Holy smokes? Indiana Church of Cannabis holds first service

A pot-smoking church formed to test Indiana's new Religious Freedom Restoration Act held its inaugural service Wednesday – but without the guest of honor, cannabis itself.

Michael Conroy/AP
First Church of Cannabis founder Bill Levin lights candles on the alter during the church's first service, Wednesday, in Indianapolis. Levin said he decided to keep marijuana out of Wednesday's service to ensure he can test the Indiana religious objections law in civil court instead of on criminal grounds.

A rowdy bunch of worshippers donning tie-dye T-shirts printed with images of marijuana leaves congregated Wednesday at the inaugural service of the First Church of Cannabis in Indianapolis, a pot-smoking church created to test the limits of Indiana's new Religious Freedom Restoration Act, which went into effect the same day.

Dozens of police officers were stationed outside the church, solemnly awaiting the first puff. But the scene inside was decidedly less serious and resembled a concert or day at the beach more than a religious service, The Indianapolis Star reports. Balloons were batted around as members of the congregation danced in the aisles to the song “Mary Jane” and gave testimonies celebrating their experiences with marijuana.

There was only one thing missing: the cannabis itself.

After authorities threatened arrests last week if the congregation lit up during the service, church founder and longtime marijuana advocate Bill Levin decided to keep pot out of Wednesday’s meeting. He says he wants to ensure that he can test the religious objections law in civil court rather than on criminal grounds. Mr. Levin serves as the “minister of love” of the church and also refers to himself as the “grand poobah,” a reference the character the Lord-High-Everything-Else from Gilbert and Sullivan's opera "The Mikado."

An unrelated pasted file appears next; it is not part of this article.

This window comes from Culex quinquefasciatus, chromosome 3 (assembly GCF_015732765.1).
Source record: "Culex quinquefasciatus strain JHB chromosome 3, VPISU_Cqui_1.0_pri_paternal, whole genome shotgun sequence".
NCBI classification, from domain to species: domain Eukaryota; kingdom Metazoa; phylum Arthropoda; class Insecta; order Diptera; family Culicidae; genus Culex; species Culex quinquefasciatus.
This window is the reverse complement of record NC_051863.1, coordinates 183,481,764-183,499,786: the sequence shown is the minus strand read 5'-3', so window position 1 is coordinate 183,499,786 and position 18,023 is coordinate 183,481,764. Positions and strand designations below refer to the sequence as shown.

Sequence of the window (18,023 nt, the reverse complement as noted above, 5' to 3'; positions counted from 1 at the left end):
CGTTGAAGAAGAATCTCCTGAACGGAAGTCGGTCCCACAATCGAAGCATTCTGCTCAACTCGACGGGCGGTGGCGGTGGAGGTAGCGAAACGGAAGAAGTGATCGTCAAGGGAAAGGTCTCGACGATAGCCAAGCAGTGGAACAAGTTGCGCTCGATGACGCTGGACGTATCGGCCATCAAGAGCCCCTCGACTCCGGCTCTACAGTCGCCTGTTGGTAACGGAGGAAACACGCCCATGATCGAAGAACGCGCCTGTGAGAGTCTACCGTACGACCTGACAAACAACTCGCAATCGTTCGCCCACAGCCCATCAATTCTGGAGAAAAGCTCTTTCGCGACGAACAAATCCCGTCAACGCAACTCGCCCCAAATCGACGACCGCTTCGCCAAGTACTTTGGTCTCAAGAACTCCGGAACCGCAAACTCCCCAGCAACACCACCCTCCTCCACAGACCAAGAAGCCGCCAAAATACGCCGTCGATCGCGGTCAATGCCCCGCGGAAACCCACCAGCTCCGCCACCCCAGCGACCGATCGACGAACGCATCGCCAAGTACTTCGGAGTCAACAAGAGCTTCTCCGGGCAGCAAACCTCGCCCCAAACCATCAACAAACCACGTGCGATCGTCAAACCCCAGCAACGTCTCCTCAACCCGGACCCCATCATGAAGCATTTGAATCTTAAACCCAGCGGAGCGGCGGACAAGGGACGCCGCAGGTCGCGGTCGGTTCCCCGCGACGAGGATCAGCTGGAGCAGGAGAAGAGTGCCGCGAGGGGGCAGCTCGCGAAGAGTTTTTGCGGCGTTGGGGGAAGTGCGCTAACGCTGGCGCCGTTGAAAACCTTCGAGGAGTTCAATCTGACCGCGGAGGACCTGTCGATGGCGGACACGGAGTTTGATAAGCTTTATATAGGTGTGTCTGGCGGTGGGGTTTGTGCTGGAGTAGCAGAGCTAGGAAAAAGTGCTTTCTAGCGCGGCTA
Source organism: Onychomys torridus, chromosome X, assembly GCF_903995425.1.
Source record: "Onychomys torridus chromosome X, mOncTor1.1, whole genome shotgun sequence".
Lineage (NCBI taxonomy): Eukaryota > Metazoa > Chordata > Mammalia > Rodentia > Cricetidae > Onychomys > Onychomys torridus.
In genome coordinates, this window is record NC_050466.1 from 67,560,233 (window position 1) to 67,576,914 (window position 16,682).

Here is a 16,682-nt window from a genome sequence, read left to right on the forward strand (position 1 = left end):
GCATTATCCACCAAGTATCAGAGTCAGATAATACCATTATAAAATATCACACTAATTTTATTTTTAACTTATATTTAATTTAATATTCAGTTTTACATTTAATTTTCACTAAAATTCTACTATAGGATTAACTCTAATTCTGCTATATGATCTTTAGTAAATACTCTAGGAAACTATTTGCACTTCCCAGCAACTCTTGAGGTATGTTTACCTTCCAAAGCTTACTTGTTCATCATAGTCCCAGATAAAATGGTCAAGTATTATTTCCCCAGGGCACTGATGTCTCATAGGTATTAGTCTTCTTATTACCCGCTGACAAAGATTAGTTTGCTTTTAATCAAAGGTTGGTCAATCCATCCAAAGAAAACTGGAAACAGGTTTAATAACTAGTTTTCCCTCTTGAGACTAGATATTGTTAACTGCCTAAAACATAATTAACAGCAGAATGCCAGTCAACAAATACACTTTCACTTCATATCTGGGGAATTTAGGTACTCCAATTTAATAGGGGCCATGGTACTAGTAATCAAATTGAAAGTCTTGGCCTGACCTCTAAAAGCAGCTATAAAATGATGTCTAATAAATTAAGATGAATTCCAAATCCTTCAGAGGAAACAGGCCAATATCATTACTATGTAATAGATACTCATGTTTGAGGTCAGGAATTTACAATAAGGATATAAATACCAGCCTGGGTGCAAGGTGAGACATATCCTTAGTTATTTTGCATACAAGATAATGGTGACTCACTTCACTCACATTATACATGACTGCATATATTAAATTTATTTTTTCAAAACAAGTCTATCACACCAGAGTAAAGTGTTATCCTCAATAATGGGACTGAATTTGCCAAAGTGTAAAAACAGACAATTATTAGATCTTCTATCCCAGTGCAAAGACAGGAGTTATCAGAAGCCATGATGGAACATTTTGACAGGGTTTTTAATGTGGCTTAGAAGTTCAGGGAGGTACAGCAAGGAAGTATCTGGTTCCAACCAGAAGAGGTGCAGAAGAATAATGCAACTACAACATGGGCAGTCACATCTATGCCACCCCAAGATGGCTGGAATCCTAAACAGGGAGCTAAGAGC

Although some experts say Levin and his followers would have a hard time convincing a judge that their religion is legitimate and not just an excuse to get high, the church was not only recognized by the state shortly after Gov. Mike Pence (R) signed the controversial Religious Freedom Restoration Act (RFRA) into law April 2, but was also incorporated as a nonprofit by the Internal Revenue Service in late May.

“I think the government is going to have to make a tough, compelling case [against the church],” attorney and political journalist Abdul-Hakim Shabazz told MSNBC. “Bill and those guys ... they’re creating the paper trail that you need in order to say, ‘Hey, we are a legitimate religion, we are a legitimate faith. Everything we do is aboveboard.’ "

“I think the more they do that,” he added, “the better the chances they have of a victory.”

This report includes material from the Associated Press.

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